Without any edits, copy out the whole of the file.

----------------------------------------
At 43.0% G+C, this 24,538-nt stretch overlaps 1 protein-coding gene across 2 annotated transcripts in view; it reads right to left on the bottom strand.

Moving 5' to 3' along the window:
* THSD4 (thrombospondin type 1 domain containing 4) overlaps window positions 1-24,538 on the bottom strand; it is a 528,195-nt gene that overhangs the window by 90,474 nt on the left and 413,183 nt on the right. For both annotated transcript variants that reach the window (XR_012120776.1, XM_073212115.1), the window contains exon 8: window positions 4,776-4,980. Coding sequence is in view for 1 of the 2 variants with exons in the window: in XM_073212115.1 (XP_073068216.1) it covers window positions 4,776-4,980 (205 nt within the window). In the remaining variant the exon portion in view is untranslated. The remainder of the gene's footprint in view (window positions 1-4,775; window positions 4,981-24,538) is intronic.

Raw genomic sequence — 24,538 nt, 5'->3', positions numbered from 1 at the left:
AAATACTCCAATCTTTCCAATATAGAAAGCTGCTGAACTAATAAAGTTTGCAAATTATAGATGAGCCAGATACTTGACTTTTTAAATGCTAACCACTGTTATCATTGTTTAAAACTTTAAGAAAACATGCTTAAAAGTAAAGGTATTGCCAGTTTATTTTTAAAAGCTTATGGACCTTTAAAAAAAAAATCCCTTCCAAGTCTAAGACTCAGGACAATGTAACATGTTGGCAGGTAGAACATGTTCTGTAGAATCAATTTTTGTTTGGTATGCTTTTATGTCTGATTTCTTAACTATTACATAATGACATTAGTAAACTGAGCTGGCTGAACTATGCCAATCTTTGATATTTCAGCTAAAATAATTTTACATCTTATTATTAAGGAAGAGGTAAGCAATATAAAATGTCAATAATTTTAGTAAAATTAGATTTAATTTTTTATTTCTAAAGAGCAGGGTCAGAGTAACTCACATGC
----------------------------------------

At 43.0% G+C, this 24,538-nt stretch overlaps 1 protein-coding gene across 2 annotated transcripts in view; it reads right to left on the bottom strand.

Moving 5' to 3' along the window:
* THSD4 (thrombospondin type 1 domain containing 4) overlaps window positions 1-24,538 on the bottom strand; it is a 528,195-nt gene that overhangs the window by 90,474 nt on the left and 413,183 nt on the right. For both annotated transcript variants that reach the window (XR_012120776.1, XM_073212115.1), the window contains exon 8: window positions 4,776-4,980. Coding sequence is in view for 1 of the 2 variants with exons in the window: in XM_073212115.1 (XP_073068216.1) it covers window positions 4,776-4,980 (205 nt within the window). In the remaining variant the exon portion in view is untranslated. The remainder of the gene's footprint in view (window positions 1-4,775; window positions 4,981-24,538) is intronic.

Raw genomic sequence — 24,538 nt, 5'->3', positions numbered from 1 at the left:
AAATACTCCAATCTTTCCAATATAGAAAGCTGCTGAACTAATAAAGTTTGCAAATTATAGATGAGCCAGATACTTGACTTTTTAAATGCTAACCACTGTTATCATTGTTTAAAACTTTAAGAAAACATGCTTAAAAGTAAAGGTATTGCCAGTTTATTTTTAAAAGCTTATGGACCTTTAAAAAAAAAATCCCTTCCAAGTCTAAGACTCAGGACAATGTAACATGTTGGCAGGTAGAACATGTTCTGTAGAATCAATTTTTGTTTGGTATGCTTTTATGTCTGATTTCTTAACTATTACATAATGACATTAGTAAACTGAGCTGGCTGAACTATGCCAATCTTTGATATTTCAGCTAAAATAATTTTACATCTTATTATTAAGGAAGAGGTAAGCAATATAAAATGTCAATAATTTTAGTAAAATTAGATTTAATTTTTTATTTCTAAAGAGCAGGGTCAGAGTAACTCACATGC